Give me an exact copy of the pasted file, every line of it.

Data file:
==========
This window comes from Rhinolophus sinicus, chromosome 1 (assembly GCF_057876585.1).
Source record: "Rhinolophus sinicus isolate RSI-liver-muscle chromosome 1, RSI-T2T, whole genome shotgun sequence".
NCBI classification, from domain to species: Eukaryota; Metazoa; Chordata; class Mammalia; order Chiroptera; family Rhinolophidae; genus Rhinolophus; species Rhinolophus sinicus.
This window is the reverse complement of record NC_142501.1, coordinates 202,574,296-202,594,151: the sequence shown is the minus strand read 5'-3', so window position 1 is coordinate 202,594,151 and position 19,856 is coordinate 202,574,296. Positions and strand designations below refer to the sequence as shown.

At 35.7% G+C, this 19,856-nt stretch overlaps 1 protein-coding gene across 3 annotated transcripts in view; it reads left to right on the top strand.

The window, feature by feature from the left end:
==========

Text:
This window comes from Rhinolophus sinicus, chromosome 1 (assembly GCF_057876585.1).
Source record: "Rhinolophus sinicus isolate RSI-liver-muscle chromosome 1, RSI-T2T, whole genome shotgun sequence".
NCBI classification, from domain to species: Eukaryota; Metazoa; Chordata; class Mammalia; order Chiroptera; family Rhinolophidae; genus Rhinolophus; species Rhinolophus sinicus.
This window is the reverse complement of record NC_142501.1, coordinates 202,574,296-202,594,151: the sequence shown is the minus strand read 5'-3', so window position 1 is coordinate 202,594,151 and position 19,856 is coordinate 202,574,296. Positions and strand designations below refer to the sequence as shown.

At 35.7% G+C, this 19,856-nt stretch overlaps 1 protein-coding gene across 3 annotated transcripts in view; it reads left to right on the top strand.

The window, feature by feature from the left end: